Ah, the never ending gift to leadership that is covid-19. It’s sorted out the flexible, adventurous thinkers from the cautious, low risk taking. It’s promoted amazing entrepreneurship on the one hand and unmitigated fraud on the other. And it’s testing our leaders to their limits.
So what to make of the latest library of stories that are filling our newsfeeds? Ikea reducing sick pay for those who are off sick but not vaccinated? It may be OK from the perspective of their employment contracts but what does that say about its leadership? The drip drip reveal of Downing St parties which may be legal as 100 employees are apparently socially distancing in their workplace but what does that say about its leadership? 1 in 3 of furloughed young women from low-income households had their salary topped up by their employer which was great but what does that say about the leadership for the 60% who weren’t?
Coming out the other side
Will it ever end? At some point we will get acclimatised to covid-19 and it will become the equivalent of the influenza waves of previous years. At some point we might become accommodating of the financial and mental anguish it’s had on the population and normalising it. At some point the businesses that were able to survive will thrive. And at some point there will be reflections on what impact this has had on our leaders and shape the future of thinking on the qualities required of our future leaders. Even now those future leaders have been identified by others, have perhaps acknowledged for themselves their potential and are seeking a way to develop.
There will be academics and management gurus who will make a substantial living from promoting their theories and revised models of management and leadership. For now, let’s take stock and think about what we’ve already learnt and can implement.
Front and centre is the importance of humanity. Those who treated their workers as individuals, who cared for them, who went the extra mile to support them, showed emotional intelligence, are the ones who will retain the loyalty and confidence of the workforce. Even if, despite all that was done, the business or organisation went under, those who were employed will remember the humanity of those who led them which will put them in a far better place when looking for alternative employment.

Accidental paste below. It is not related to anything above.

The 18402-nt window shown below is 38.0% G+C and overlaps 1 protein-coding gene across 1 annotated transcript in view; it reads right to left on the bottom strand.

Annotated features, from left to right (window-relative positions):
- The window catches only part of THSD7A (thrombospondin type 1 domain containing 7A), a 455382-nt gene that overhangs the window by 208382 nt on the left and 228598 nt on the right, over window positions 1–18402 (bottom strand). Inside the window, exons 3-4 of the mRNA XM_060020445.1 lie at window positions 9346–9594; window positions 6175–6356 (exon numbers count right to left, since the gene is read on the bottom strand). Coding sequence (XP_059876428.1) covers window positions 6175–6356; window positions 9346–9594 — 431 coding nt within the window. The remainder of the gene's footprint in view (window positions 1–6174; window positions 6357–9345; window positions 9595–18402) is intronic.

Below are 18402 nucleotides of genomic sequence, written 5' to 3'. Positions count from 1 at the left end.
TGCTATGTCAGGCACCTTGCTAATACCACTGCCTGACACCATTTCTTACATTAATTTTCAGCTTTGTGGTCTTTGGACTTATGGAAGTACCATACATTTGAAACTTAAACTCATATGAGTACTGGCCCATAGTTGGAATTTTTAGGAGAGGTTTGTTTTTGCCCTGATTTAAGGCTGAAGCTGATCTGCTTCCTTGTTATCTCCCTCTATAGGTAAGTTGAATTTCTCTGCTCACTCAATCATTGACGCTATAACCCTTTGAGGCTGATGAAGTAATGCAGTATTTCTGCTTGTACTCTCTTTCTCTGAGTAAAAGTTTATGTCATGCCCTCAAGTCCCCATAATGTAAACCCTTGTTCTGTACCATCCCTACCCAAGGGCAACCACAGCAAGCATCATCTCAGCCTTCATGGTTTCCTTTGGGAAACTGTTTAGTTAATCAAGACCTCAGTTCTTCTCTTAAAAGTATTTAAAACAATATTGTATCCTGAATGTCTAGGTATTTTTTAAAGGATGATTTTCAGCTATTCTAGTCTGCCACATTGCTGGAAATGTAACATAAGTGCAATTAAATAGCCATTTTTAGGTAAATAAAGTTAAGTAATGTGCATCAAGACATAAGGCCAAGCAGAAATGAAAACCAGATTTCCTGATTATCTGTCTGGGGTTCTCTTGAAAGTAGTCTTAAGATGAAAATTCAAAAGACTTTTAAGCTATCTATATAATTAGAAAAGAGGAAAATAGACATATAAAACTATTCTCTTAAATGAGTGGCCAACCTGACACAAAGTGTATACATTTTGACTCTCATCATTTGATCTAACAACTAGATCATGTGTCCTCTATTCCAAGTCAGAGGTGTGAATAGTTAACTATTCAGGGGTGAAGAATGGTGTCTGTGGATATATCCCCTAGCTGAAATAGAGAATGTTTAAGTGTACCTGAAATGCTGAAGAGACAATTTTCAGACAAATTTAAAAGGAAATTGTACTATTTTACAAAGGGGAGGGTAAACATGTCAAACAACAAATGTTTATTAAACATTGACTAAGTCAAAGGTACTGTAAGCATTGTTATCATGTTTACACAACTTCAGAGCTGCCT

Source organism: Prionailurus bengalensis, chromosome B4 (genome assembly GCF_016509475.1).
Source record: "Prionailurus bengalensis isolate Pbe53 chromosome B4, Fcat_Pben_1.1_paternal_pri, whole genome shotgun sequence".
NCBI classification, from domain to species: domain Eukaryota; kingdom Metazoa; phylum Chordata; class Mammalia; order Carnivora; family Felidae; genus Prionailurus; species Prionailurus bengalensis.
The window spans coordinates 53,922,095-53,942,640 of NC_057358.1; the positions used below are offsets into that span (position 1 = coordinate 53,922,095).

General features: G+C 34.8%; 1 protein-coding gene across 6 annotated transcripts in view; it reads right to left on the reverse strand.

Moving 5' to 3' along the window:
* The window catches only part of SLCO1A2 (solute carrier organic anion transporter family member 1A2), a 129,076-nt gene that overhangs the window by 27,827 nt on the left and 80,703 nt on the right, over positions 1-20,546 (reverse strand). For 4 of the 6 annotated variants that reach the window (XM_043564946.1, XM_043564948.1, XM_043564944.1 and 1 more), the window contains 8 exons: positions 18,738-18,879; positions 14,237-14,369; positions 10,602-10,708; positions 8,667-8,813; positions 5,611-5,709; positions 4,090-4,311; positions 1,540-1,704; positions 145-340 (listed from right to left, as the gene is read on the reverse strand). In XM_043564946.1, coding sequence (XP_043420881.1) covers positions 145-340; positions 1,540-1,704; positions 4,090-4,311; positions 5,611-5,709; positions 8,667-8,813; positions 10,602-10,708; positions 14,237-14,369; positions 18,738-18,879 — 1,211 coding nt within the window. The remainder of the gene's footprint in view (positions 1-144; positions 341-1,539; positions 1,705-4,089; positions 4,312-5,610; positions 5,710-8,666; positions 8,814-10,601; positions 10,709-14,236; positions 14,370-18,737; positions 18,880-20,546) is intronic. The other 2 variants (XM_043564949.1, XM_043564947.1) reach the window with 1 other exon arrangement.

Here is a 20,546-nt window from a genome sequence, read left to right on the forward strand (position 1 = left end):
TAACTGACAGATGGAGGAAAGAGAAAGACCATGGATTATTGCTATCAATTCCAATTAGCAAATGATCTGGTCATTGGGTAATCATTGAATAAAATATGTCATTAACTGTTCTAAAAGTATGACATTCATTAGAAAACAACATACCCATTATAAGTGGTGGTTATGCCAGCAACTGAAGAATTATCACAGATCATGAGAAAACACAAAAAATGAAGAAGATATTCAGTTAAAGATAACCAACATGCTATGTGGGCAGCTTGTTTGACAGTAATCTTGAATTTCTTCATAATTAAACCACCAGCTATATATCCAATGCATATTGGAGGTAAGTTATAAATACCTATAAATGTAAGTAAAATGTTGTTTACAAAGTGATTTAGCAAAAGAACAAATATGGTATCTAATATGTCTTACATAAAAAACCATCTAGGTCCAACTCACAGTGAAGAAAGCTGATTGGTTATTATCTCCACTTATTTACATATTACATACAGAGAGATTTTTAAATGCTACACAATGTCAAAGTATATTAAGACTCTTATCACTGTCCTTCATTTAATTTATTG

Second is the importance of space, of time to process what is happening, has happened in the moment, to be present to what is around them. Working at peak levels for an indeterminate time with no end in sight massively elevated stress levels and anxieties leading to burn out and ultimately bad decision making. Those who managed to step back, even for a few moments during the day, were able to more clearly see through the fog and maelstrom of the pandemic. They were better able to determine with clarity what was needed to support their workers, their shareholders, their partners.
Third is the importance of listening without interrupting. Giving others the time and space to similarly think for themselves, to provide an environment where that could occur. Back to back meetings were/are the enemy of clear thinking and programming in as standard ‘walking the corridor time’ between Teams and Zoom meetings paid dividends for those who implemented it.
We are not machines capable of running smoothly ad infinitum. Promoting humanity in the workplace, acknowledging that we need down time to allow our brains to process our experiences; to be encouraged to think beyond our normal systems; to challenge our assumptions and release creative, generative thinking is critical if we are to navigate the waters ahead.
Today’s successful leaders, and those of tomorrow will display these qualities and hopefully show the way for everyone.
Laura Murphy blogs about things that interest her. They might not interest you but read them anyway. It might even change your mind.